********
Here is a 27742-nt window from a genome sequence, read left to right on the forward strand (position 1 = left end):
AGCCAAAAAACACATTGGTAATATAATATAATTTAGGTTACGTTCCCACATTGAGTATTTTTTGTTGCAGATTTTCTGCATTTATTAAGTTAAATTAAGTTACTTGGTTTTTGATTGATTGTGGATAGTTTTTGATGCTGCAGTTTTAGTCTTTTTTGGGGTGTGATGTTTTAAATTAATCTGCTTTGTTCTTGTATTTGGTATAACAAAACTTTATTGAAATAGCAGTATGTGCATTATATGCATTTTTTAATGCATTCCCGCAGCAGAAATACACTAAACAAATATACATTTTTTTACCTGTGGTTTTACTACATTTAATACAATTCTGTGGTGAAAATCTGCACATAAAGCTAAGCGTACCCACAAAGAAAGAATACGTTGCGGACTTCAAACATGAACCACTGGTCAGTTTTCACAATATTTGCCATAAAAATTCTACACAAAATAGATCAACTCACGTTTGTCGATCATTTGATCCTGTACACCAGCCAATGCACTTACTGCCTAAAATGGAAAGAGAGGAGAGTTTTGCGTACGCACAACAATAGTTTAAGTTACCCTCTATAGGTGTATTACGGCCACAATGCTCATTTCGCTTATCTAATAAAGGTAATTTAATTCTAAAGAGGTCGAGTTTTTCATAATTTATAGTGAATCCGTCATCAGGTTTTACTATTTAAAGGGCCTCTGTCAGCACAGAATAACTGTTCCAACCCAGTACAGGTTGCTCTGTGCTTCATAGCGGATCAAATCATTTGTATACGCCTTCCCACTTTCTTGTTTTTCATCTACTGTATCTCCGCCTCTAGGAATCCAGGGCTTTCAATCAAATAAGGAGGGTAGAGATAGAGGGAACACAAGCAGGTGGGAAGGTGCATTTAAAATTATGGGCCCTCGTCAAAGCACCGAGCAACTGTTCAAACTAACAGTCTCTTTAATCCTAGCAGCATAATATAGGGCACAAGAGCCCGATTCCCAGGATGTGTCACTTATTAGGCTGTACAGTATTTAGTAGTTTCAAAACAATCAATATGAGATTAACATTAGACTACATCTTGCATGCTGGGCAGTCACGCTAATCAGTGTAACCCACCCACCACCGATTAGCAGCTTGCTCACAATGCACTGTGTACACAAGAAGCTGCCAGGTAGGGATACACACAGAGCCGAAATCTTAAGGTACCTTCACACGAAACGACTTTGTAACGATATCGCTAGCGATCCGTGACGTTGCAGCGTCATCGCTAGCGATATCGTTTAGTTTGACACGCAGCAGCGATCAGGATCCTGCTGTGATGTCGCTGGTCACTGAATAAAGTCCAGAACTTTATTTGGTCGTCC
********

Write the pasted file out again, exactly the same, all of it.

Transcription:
Here is a 27742-nt window from a genome sequence, read left to right on the forward strand (position 1 = left end):
AGCCAAAAAACACATTGGTAATATAATATAATTTAGGTTACGTTCCCACATTGAGTATTTTTTGTTGCAGATTTTCTGCATTTATTAAGTTAAATTAAGTTACTTGGTTTTTGATTGATTGTGGATAGTTTTTGATGCTGCAGTTTTAGTCTTTTTTGGGGTGTGATGTTTTAAATTAATCTGCTTTGTTCTTGTATTTGGTATAACAAAACTTTATTGAAATAGCAGTATGTGCATTATATGCATTTTTTAATGCATTCCCGCAGCAGAAATACACTAAACAAATATACATTTTTTTACCTGTGGTTTTACTACATTTAATACAATTCTGTGGTGAAAATCTGCACATAAAGCTAAGCGTACCCACAAAGAAAGAATACGTTGCGGACTTCAAACATGAACCACTGGTCAGTTTTCACAATATTTGCCATAAAAATTCTACACAAAATAGATCAACTCACGTTTGTCGATCATTTGATCCTGTACACCAGCCAATGCACTTACTGCCTAAAATGGAAAGAGAGGAGAGTTTTGCGTACGCACAACAATAGTTTAAGTTACCCTCTATAGGTGTATTACGGCCACAATGCTCATTTCGCTTATCTAATAAAGGTAATTTAATTCTAAAGAGGTCGAGTTTTTCATAATTTATAGTGAATCCGTCATCAGGTTTTACTATTTAAAGGGCCTCTGTCAGCACAGAATAACTGTTCCAACCCAGTACAGGTTGCTCTGTGCTTCATAGCGGATCAAATCATTTGTATACGCCTTCCCACTTTCTTGTTTTTCATCTACTGTATCTCCGCCTCTAGGAATCCAGGGCTTTCAATCAAATAAGGAGGGTAGAGATAGAGGGAACACAAGCAGGTGGGAAGGTGCATTTAAAATTATGGGCCCTCGTCAAAGCACCGAGCAACTGTTCAAACTAACAGTCTCTTTAATCCTAGCAGCATAATATAGGGCACAAGAGCCCGATTCCCAGGATGTGTCACTTATTAGGCTGTACAGTATTTAGTAGTTTCAAAACAATCAATATGAGATTAACATTAGACTACATCTTGCATGCTGGGCAGTCACGCTAATCAGTGTAACCCACCCACCACCGATTAGCAGCTTGCTCACAATGCACTGTGTACACAAGAAGCTGCCAGGTAGGGATACACACAGAGCCGAAATCTTAAGGTACCTTCACACGAAACGACTTTGTAACGATATCGCTAGCGATCCGTGACGTTGCAGCGTCATCGCTAGCGATATCGTTTAGTTTGACACGCAGCAGCGATCAGGATCCTGCTGTGATGTCGCTGGTCACTGAATAAAGTCCAGAACTTTATTTGGTCGTCC